I only counted ten times that Pope Francis asks the readers to do something in apostolic exhortation. How hard could they be?
1) “I invite all Christians…to a renewed personal encounter with Jesus Christ, or at least an openness to letting him encounter them; I ask all of you to do this unfailingly each day.” (3)
2) At the end of his outline of topics, he says “All of them help give shape to a definite style of evangelization which I ask you to adopt in every activity which you undertake. In this way, we can take up, amid our daily efforts, the biblical exhortation ‘Rejoice in The Lord always; again I will say: Rejoice.” (Phil. 4:4). (18)
3) “Each Christian and every community must discern the path that The Lord points out, but all of us our asked to obey his call to go forth from our own comfort zone in order to reach all the ‘peripheries’ in need of light of the Gospel.” (20)
4) “I hope that all communities will devote the necessary effort to advancing the path of a pastoral and missionary conversion which cannot leave things as they presently are.” (25)
5) “I encourage each particular Church to undertake a resolute process of discernment, purification and reform.” (30)
6) “our church doors should always be open, so that if someone, moved by the Spirit, comes there looking for God, he or she will not find a closed door.” (47)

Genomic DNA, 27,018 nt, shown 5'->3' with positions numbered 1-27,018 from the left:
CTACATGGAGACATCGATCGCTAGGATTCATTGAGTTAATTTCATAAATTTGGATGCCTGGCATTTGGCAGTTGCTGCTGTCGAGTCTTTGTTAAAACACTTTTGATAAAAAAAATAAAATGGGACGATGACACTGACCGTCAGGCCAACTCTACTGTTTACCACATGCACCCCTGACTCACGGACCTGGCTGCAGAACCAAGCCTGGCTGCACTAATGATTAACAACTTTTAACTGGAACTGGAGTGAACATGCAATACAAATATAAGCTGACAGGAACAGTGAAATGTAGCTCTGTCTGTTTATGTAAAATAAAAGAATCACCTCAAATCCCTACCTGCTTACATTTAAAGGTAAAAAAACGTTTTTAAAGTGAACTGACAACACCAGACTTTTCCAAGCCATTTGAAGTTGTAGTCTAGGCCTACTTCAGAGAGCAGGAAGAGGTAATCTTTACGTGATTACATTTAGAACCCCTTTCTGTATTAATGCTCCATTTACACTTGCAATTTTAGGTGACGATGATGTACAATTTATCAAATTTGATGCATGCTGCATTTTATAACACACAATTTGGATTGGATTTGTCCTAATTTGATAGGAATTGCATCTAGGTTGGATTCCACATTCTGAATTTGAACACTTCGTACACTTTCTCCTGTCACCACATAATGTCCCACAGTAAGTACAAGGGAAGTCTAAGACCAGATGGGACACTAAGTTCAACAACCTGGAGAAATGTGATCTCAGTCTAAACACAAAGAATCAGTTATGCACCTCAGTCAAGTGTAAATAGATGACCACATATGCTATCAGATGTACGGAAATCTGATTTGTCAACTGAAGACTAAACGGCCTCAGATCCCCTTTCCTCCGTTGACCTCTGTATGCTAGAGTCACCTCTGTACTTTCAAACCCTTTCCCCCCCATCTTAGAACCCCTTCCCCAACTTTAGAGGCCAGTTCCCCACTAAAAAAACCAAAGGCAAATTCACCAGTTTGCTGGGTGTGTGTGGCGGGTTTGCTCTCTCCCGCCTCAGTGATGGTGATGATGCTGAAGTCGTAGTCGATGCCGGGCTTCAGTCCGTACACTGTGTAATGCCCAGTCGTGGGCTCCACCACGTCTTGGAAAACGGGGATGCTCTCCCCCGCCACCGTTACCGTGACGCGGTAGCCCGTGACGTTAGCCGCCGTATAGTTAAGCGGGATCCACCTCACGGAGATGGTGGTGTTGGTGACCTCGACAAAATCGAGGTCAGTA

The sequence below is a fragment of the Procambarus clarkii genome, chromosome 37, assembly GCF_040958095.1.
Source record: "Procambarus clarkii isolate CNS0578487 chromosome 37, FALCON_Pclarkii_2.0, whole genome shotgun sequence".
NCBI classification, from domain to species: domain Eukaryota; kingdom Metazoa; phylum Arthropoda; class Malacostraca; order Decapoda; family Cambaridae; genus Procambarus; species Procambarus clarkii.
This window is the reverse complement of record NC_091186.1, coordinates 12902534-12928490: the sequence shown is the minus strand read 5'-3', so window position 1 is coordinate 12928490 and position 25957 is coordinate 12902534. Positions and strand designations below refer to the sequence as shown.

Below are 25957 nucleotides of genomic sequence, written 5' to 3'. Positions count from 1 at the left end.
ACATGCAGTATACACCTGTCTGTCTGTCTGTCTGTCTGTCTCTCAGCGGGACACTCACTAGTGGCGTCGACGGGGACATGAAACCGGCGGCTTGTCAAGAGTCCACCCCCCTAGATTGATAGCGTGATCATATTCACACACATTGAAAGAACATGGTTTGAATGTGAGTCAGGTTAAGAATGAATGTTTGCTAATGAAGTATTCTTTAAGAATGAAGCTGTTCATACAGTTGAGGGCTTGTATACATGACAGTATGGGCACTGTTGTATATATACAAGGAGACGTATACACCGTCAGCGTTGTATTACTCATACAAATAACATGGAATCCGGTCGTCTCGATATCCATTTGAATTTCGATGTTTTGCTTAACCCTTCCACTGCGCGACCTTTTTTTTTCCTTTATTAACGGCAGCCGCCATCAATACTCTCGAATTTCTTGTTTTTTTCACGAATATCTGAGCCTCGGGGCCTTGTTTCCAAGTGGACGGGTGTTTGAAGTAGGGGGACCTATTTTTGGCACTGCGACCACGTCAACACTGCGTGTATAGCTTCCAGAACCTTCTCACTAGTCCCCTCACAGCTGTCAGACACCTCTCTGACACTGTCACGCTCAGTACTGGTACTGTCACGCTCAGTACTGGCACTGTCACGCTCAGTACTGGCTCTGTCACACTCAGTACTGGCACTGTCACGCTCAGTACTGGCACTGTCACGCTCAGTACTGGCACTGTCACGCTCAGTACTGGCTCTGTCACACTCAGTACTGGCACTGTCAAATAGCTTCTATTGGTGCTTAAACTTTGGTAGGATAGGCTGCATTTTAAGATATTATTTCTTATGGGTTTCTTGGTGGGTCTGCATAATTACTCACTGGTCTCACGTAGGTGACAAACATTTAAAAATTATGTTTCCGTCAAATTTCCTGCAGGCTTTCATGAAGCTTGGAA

7) “I exhort you to generous solidarity and to the return of economics and finance to an ethical approach which favours human beings.” (58)
8) “imagine innovative spaces and possibilities for prayer and communion which are more attractive and meaningful for city dwellers. (73)
9) “Each individual Christian and every community is called to be an instrument of God for the liberation and promotion of the poor, and for enabling them to be fully a part of society.” (187)
10) “I ask you to seek, as a community, creative ways of accepting this renewed call [for concern for the poor].” (201)
So a daily personal encounter with Christ, in everything we do, outside our comfort zone, dedicated to disrupting the status quo, focused on institutional reform, always open to seekers, engaging a human-centered approach to economics, engaging city dwellers, radically for the poor and with the poor. No big whoop.